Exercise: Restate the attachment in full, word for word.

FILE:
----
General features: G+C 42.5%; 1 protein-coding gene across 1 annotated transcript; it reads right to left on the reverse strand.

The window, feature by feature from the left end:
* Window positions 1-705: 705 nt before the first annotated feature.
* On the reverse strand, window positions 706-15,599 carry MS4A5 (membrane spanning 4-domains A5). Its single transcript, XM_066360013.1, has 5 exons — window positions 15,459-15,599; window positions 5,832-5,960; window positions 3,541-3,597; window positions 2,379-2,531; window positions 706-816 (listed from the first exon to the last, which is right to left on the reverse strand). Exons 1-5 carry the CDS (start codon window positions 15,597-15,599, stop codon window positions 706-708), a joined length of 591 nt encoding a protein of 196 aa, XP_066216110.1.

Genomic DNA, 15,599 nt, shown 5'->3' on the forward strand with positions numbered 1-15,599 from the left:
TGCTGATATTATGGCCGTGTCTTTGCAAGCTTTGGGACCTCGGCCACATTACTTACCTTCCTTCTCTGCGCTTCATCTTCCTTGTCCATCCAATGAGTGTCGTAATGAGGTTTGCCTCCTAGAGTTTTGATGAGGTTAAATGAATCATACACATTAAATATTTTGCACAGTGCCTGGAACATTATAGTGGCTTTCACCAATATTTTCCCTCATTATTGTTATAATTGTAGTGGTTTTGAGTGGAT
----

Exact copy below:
General features: G+C 42.5%; 1 protein-coding gene across 1 annotated transcript; it reads right to left on the reverse strand.

The window, feature by feature from the left end:
* Window positions 1-705: 705 nt before the first annotated feature.
* On the reverse strand, window positions 706-15,599 carry MS4A5 (membrane spanning 4-domains A5). Its single transcript, XM_066360013.1, has 5 exons — window positions 15,459-15,599; window positions 5,832-5,960; window positions 3,541-3,597; window positions 2,379-2,531; window positions 706-816 (listed from the first exon to the last, which is right to left on the reverse strand). Exons 1-5 carry the CDS (start codon window positions 15,597-15,599, stop codon window positions 706-708), a joined length of 591 nt encoding a protein of 196 aa, XP_066216110.1.

Genomic DNA, 15,599 nt, shown 5'->3' on the forward strand with positions numbered 1-15,599 from the left:
TGCTGATATTATGGCCGTGTCTTTGCAAGCTTTGGGACCTCGGCCACATTACTTACCTTCCTTCTCTGCGCTTCATCTTCCTTGTCCATCCAATGAGTGTCGTAATGAGGTTTGCCTCCTAGAGTTTTGATGAGGTTAAATGAATCATACACATTAAATATTTTGCACAGTGCCTGGAACATTATAGTGGCTTTCACCAATATTTTCCCTCATTATTGTTATAATTGTAGTGGTTTTGAGTGGAT